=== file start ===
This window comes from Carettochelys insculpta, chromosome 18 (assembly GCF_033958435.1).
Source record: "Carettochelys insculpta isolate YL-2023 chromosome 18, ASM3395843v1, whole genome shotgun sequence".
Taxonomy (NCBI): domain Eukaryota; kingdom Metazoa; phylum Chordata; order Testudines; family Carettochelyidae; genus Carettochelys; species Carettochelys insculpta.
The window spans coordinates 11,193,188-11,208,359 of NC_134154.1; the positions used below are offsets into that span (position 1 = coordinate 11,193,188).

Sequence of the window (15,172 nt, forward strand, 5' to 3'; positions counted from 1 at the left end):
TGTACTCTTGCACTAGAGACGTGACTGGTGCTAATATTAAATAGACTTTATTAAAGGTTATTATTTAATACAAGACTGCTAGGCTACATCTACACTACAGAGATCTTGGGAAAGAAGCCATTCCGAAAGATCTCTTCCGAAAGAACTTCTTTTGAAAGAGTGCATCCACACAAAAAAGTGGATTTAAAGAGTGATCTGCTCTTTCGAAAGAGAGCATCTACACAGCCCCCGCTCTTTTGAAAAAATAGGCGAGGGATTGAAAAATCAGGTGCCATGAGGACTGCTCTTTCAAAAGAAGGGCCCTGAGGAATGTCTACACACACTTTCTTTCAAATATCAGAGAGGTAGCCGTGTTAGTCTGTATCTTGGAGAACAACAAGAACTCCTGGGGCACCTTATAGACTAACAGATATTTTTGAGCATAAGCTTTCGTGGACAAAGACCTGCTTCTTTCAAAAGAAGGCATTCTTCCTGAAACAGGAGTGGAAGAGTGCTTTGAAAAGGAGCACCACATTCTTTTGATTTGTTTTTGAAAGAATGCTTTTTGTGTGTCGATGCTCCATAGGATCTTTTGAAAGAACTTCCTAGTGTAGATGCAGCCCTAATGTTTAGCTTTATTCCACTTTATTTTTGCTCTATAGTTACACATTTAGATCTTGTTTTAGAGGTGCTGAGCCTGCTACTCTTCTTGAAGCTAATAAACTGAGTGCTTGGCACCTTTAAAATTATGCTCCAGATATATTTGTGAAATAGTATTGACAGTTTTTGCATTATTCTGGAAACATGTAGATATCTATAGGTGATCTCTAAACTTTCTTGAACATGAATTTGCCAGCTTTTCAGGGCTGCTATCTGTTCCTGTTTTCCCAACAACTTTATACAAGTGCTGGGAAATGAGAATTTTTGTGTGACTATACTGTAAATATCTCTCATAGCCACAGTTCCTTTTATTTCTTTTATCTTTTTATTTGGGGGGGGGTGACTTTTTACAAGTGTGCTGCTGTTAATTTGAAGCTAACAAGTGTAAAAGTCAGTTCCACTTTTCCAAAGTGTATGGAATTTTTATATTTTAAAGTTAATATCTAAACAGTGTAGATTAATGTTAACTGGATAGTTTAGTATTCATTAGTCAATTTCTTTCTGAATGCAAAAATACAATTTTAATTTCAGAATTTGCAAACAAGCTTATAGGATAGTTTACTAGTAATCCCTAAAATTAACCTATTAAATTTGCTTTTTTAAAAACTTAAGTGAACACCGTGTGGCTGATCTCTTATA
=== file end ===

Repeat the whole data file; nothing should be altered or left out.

This window comes from Carettochelys insculpta, chromosome 18 (assembly GCF_033958435.1).
Source record: "Carettochelys insculpta isolate YL-2023 chromosome 18, ASM3395843v1, whole genome shotgun sequence".
Taxonomy (NCBI): domain Eukaryota; kingdom Metazoa; phylum Chordata; order Testudines; family Carettochelyidae; genus Carettochelys; species Carettochelys insculpta.
The window spans coordinates 11,193,188-11,208,359 of NC_134154.1; the positions used below are offsets into that span (position 1 = coordinate 11,193,188).

Sequence of the window (15,172 nt, forward strand, 5' to 3'; positions counted from 1 at the left end):
TGTACTCTTGCACTAGAGACGTGACTGGTGCTAATATTAAATAGACTTTATTAAAGGTTATTATTTAATACAAGACTGCTAGGCTACATCTACACTACAGAGATCTTGGGAAAGAAGCCATTCCGAAAGATCTCTTCCGAAAGAACTTCTTTTGAAAGAGTGCATCCACACAAAAAAGTGGATTTAAAGAGTGATCTGCTCTTTCGAAAGAGAGCATCTACACAGCCCCCGCTCTTTTGAAAAAATAGGCGAGGGATTGAAAAATCAGGTGCCATGAGGACTGCTCTTTCAAAAGAAGGGCCCTGAGGAATGTCTACACACACTTTCTTTCAAATATCAGAGAGGTAGCCGTGTTAGTCTGTATCTTGGAGAACAACAAGAACTCCTGGGGCACCTTATAGACTAACAGATATTTTTGAGCATAAGCTTTCGTGGACAAAGACCTGCTTCTTTCAAAAGAAGGCATTCTTCCTGAAACAGGAGTGGAAGAGTGCTTTGAAAAGGAGCACCACATTCTTTTGATTTGTTTTTGAAAGAATGCTTTTTGTGTGTCGATGCTCCATAGGATCTTTTGAAAGAACTTCCTAGTGTAGATGCAGCCCTAATGTTTAGCTTTATTCCACTTTATTTTTGCTCTATAGTTACACATTTAGATCTTGTTTTAGAGGTGCTGAGCCTGCTACTCTTCTTGAAGCTAATAAACTGAGTGCTTGGCACCTTTAAAATTATGCTCCAGATATATTTGTGAAATAGTATTGACAGTTTTTGCATTATTCTGGAAACATGTAGATATCTATAGGTGATCTCTAAACTTTCTTGAACATGAATTTGCCAGCTTTTCAGGGCTGCTATCTGTTCCTGTTTTCCCAACAACTTTATACAAGTGCTGGGAAATGAGAATTTTTGTGTGACTATACTGTAAATATCTCTCATAGCCACAGTTCCTTTTATTTCTTTTATCTTTTTATTTGGGGGGGGGTGACTTTTTACAAGTGTGCTGCTGTTAATTTGAAGCTAACAAGTGTAAAAGTCAGTTCCACTTTTCCAAAGTGTATGGAATTTTTATATTTTAAAGTTAATATCTAAACAGTGTAGATTAATGTTAACTGGATAGTTTAGTATTCATTAGTCAATTTCTTTCTGAATGCAAAAATACAATTTTAATTTCAGAATTTGCAAACAAGCTTATAGGATAGTTTACTAGTAATCCCTAAAATTAACCTATTAAATTTGCTTTTTTAAAAACTTAAGTGAACACCGTGTGGCTGATCTCTTATA